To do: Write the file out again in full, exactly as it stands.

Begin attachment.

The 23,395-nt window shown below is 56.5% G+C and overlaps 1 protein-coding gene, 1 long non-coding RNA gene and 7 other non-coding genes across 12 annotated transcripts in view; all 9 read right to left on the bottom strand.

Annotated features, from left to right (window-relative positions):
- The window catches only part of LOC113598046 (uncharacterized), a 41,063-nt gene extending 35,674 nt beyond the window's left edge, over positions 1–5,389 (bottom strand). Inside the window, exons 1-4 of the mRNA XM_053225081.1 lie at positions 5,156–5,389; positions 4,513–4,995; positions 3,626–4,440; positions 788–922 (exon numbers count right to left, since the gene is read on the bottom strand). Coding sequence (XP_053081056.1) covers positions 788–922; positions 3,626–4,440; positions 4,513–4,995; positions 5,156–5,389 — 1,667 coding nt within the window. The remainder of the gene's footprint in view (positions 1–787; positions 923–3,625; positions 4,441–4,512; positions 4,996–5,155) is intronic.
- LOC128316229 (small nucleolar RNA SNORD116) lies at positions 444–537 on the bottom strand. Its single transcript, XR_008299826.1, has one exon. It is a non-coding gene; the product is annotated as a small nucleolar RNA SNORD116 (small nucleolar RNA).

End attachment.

The 23,395-nt window shown below is 56.5% G+C and overlaps 1 protein-coding gene, 1 long non-coding RNA gene and 7 other non-coding genes across 12 annotated transcripts in view; all 9 read right to left on the bottom strand.

Annotated features, from left to right (window-relative positions):
- The window catches only part of LOC113598046 (uncharacterized), a 41,063-nt gene extending 35,674 nt beyond the window's left edge, over positions 1–5,389 (bottom strand). Inside the window, exons 1-4 of the mRNA XM_053225081.1 lie at positions 5,156–5,389; positions 4,513–4,995; positions 3,626–4,440; positions 788–922 (exon numbers count right to left, since the gene is read on the bottom strand). Coding sequence (XP_053081056.1) covers positions 788–922; positions 3,626–4,440; positions 4,513–4,995; positions 5,156–5,389 — 1,667 coding nt within the window. The remainder of the gene's footprint in view (positions 1–787; positions 923–3,625; positions 4,441–4,512; positions 4,996–5,155) is intronic.
- LOC128316229 (small nucleolar RNA SNORD116) lies at positions 444–537 on the bottom strand. Its single transcript, XR_008299826.1, has one exon. It is a non-coding gene; the product is annotated as a small nucleolar RNA SNORD116 (small nucleolar RNA).